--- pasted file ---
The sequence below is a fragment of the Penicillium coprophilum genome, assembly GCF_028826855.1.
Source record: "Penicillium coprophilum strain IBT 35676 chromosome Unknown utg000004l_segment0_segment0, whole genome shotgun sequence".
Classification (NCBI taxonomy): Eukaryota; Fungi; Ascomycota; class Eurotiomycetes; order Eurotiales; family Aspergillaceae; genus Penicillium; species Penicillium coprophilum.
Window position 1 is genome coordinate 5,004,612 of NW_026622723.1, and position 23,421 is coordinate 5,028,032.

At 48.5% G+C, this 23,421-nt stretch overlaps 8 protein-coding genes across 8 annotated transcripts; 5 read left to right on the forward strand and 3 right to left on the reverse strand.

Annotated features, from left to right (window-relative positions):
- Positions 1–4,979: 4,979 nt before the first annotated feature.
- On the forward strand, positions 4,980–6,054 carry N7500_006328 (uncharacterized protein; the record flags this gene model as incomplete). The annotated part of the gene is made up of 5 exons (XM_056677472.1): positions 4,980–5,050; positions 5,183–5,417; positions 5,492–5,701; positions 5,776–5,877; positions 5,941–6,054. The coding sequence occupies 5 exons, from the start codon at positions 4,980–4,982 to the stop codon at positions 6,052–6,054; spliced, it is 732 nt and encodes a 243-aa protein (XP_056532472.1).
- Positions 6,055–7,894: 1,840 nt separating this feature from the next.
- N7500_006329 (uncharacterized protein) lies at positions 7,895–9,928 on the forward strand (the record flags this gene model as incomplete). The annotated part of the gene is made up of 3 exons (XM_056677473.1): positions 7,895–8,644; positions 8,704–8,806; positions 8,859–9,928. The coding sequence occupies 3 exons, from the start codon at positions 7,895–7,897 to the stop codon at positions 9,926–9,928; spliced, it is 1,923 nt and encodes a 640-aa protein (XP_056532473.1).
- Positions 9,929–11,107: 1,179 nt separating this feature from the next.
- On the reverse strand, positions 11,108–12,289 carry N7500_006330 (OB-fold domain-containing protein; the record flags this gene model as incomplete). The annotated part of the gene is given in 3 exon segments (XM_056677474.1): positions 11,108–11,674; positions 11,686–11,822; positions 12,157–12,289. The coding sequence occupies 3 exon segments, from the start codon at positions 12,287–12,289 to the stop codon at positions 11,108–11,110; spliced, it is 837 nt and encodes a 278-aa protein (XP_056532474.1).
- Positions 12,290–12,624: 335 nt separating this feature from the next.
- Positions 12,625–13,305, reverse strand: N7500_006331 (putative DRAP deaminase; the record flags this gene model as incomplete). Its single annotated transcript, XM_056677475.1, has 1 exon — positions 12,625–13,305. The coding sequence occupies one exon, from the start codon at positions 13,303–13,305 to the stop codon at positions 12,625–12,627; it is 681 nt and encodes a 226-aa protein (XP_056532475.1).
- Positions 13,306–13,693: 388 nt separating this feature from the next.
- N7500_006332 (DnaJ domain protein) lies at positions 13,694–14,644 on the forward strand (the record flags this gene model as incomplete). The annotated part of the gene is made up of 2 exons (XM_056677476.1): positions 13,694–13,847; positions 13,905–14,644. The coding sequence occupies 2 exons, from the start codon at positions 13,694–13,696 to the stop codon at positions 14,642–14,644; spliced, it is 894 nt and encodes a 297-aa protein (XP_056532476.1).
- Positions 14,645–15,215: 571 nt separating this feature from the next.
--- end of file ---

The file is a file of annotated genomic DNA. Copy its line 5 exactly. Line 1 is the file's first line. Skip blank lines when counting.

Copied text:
At 48.5% G+C, this 23,421-nt stretch overlaps 8 protein-coding genes across 8 annotated transcripts; 5 read left to right on the forward strand and 3 right to left on the reverse strand.